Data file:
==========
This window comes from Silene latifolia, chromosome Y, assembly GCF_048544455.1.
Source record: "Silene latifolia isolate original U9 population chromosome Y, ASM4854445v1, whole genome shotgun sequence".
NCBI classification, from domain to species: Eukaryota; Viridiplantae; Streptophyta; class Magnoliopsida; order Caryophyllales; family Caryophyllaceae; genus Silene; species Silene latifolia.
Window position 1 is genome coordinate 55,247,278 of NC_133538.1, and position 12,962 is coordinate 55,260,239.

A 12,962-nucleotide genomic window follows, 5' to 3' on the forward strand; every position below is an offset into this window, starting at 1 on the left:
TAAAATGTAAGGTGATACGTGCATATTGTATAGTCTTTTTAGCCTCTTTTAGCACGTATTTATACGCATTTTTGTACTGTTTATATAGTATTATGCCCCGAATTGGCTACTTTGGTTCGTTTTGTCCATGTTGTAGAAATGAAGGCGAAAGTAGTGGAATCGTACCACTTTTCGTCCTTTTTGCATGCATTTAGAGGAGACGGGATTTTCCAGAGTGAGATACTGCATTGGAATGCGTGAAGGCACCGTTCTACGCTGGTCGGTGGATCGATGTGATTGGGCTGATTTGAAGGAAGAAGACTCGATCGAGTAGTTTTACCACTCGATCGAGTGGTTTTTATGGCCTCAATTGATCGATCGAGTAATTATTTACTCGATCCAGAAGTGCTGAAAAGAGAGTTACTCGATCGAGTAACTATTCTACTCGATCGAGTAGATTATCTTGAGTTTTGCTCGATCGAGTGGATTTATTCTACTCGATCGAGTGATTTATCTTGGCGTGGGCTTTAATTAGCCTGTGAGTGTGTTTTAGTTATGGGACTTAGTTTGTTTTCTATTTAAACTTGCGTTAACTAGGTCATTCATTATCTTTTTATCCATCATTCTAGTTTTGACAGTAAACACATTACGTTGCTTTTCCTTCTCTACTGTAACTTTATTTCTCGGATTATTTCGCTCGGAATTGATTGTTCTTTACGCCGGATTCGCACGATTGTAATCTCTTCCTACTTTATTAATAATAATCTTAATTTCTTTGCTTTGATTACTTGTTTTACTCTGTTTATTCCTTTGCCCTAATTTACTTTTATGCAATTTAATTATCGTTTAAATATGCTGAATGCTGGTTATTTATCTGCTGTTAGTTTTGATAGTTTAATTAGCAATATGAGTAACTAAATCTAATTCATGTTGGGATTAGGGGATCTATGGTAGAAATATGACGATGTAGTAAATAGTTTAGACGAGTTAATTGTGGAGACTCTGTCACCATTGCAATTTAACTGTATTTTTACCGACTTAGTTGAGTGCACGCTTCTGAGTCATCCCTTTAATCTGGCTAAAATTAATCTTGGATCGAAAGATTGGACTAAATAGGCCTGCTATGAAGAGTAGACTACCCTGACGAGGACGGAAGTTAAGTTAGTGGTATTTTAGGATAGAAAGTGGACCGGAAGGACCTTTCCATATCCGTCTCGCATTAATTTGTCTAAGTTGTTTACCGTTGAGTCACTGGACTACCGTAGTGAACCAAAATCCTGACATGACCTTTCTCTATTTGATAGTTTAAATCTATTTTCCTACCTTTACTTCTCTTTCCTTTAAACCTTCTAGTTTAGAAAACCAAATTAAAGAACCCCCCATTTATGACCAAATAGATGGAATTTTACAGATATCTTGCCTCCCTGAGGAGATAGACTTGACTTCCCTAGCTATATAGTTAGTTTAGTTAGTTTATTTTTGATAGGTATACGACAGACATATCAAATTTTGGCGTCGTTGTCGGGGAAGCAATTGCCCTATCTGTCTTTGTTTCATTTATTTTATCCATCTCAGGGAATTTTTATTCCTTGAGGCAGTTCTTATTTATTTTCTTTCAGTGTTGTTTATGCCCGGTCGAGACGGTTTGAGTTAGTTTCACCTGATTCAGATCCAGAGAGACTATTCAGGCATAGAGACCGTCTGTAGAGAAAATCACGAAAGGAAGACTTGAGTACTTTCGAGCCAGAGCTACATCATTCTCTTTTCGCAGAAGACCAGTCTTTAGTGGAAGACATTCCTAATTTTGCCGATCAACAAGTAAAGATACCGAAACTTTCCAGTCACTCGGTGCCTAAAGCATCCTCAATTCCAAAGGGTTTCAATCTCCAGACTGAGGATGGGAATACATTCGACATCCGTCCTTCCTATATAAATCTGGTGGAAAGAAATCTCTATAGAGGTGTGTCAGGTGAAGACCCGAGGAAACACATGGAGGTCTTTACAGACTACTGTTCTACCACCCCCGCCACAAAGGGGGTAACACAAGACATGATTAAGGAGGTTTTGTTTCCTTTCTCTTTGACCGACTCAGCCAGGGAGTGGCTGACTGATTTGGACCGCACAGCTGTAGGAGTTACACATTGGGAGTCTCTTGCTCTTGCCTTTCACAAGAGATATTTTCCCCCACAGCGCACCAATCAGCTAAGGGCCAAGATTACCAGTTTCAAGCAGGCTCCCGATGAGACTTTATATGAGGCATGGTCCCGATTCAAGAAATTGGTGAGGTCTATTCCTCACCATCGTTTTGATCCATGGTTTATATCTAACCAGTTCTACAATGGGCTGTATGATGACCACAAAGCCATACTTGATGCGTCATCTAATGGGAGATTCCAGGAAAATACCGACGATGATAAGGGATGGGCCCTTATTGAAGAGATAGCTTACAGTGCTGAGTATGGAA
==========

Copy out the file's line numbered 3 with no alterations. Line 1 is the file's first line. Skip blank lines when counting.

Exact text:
NCBI classification, from domain to species: Eukaryota; Viridiplantae; Streptophyta; class Magnoliopsida; order Caryophyllales; family Caryophyllaceae; genus Silene; species Silene latifolia.